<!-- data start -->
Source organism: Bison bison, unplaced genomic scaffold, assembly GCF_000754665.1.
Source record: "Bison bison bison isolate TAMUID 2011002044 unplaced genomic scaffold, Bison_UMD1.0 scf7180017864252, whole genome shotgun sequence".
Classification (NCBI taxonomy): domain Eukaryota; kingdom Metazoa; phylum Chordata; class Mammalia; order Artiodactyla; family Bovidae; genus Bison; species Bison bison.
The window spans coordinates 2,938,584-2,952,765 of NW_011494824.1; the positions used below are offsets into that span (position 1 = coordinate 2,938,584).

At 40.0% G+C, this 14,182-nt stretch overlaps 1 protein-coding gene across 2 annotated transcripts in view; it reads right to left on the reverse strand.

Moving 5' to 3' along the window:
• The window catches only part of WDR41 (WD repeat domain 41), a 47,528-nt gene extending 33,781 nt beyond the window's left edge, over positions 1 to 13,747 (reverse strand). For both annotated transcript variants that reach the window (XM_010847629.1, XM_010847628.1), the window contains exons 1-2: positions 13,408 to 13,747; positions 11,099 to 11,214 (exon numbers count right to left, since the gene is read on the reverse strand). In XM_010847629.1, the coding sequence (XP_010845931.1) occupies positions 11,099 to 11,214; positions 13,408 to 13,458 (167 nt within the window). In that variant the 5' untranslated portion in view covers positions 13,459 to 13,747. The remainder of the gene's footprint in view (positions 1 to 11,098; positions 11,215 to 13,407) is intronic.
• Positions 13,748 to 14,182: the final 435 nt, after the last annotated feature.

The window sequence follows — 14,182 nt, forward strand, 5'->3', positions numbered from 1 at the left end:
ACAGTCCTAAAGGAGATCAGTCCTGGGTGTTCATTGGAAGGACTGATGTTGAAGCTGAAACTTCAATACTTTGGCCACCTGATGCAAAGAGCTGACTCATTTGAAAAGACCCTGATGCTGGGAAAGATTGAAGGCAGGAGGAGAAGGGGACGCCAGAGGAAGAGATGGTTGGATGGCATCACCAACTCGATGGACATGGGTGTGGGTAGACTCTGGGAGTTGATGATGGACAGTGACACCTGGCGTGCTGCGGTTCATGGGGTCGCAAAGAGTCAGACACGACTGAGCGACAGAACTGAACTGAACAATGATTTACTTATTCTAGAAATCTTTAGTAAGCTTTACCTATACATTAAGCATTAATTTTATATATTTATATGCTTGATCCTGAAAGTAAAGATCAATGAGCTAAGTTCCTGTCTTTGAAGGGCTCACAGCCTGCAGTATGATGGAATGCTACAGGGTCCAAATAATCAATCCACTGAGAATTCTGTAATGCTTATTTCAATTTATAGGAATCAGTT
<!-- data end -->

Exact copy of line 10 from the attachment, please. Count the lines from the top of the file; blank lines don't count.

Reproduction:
ACAGTCCTAAAGGAGATCAGTCCTGGGTGTTCATTGGAAGGACTGATGTTGAAGCTGAAACTTCAATACTTTGGCCACCTGATGCAAAGAGCTGACTCATTTGAAAAGACCCTGATGCTGGGAAAGATTGAAGGCAGGAGGAGAAGGGGACGCCAGAGGAAGAGATGGTTGGATGGCATCACCAACTCGATGGACATGGGTGTGGGTAGACTCTGGGAGTTGATGATGGACAGTGACACCTGGCGTGCTGCGGTTCATGGGGTCGCAAAGAGTCAGACACGACTGAGCGACAGAACTGAACTGAACAATGATTTACTTATTCTAGAAATCTTTAGTAAGCTTTACCTATACATTAAGCATTAATTTTATATATTTATATGCTTGATCCTGAAAGTAAAGATCAATGAGCTAAGTTCCTGTCTTTGAAGGGCTCACAGCCTGCAGTATGATGGAATGCTACAGGGTCCAAATAATCAATCCACTGAGAATTCTGTAATGCTTATTTCAATTTATAGGAATCAGTT